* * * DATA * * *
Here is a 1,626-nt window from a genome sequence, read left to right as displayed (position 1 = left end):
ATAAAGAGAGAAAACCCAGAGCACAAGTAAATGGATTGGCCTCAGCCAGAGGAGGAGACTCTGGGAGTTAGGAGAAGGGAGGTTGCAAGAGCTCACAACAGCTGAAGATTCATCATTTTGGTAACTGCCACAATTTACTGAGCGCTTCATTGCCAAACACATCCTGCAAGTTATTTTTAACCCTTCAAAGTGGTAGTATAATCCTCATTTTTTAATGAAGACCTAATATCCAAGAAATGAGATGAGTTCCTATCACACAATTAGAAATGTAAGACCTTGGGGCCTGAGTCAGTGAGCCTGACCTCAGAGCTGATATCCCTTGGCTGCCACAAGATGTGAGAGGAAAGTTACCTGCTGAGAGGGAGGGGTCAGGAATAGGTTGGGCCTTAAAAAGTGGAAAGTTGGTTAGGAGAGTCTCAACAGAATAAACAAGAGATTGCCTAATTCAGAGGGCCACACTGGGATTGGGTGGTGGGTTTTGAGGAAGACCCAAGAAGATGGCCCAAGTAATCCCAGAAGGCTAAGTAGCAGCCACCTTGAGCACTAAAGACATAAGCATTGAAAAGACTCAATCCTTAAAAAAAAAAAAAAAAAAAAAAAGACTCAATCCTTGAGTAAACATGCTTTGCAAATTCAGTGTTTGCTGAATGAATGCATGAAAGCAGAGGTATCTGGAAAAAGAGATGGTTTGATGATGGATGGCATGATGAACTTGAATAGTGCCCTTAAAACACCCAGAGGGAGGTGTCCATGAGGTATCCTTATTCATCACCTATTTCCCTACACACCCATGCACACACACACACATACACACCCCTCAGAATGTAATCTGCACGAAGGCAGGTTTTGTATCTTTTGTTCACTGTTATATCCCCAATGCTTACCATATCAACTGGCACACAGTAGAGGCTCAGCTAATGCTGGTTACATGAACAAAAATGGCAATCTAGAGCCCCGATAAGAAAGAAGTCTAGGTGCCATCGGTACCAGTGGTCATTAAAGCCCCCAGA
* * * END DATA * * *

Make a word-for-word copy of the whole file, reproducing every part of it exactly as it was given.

Here is a 1,626-nt window from a genome sequence, read left to right as displayed (position 1 = left end):
ATAAAGAGAGAAAACCCAGAGCACAAGTAAATGGATTGGCCTCAGCCAGAGGAGGAGACTCTGGGAGTTAGGAGAAGGGAGGTTGCAAGAGCTCACAACAGCTGAAGATTCATCATTTTGGTAACTGCCACAATTTACTGAGCGCTTCATTGCCAAACACATCCTGCAAGTTATTTTTAACCCTTCAAAGTGGTAGTATAATCCTCATTTTTTAATGAAGACCTAATATCCAAGAAATGAGATGAGTTCCTATCACACAATTAGAAATGTAAGACCTTGGGGCCTGAGTCAGTGAGCCTGACCTCAGAGCTGATATCCCTTGGCTGCCACAAGATGTGAGAGGAAAGTTACCTGCTGAGAGGGAGGGGTCAGGAATAGGTTGGGCCTTAAAAAGTGGAAAGTTGGTTAGGAGAGTCTCAACAGAATAAACAAGAGATTGCCTAATTCAGAGGGCCACACTGGGATTGGGTGGTGGGTTTTGAGGAAGACCCAAGAAGATGGCCCAAGTAATCCCAGAAGGCTAAGTAGCAGCCACCTTGAGCACTAAAGACATAAGCATTGAAAAGACTCAATCCTTAAAAAAAAAAAAAAAAAAAAAAAGACTCAATCCTTGAGTAAACATGCTTTGCAAATTCAGTGTTTGCTGAATGAATGCATGAAAGCAGAGGTATCTGGAAAAAGAGATGGTTTGATGATGGATGGCATGATGAACTTGAATAGTGCCCTTAAAACACCCAGAGGGAGGTGTCCATGAGGTATCCTTATTCATCACCTATTTCCCTACACACCCATGCACACACACACACATACACACCCCTCAGAATGTAATCTGCACGAAGGCAGGTTTTGTATCTTTTGTTCACTGTTATATCCCCAATGCTTACCATATCAACTGGCACACAGTAGAGGCTCAGCTAATGCTGGTTACATGAACAAAAATGGCAATCTAGAGCCCCGATAAGAAAGAAGTCTAGGTGCCATCGGTACCAGTGGTCATTAAAGCCCCCAGA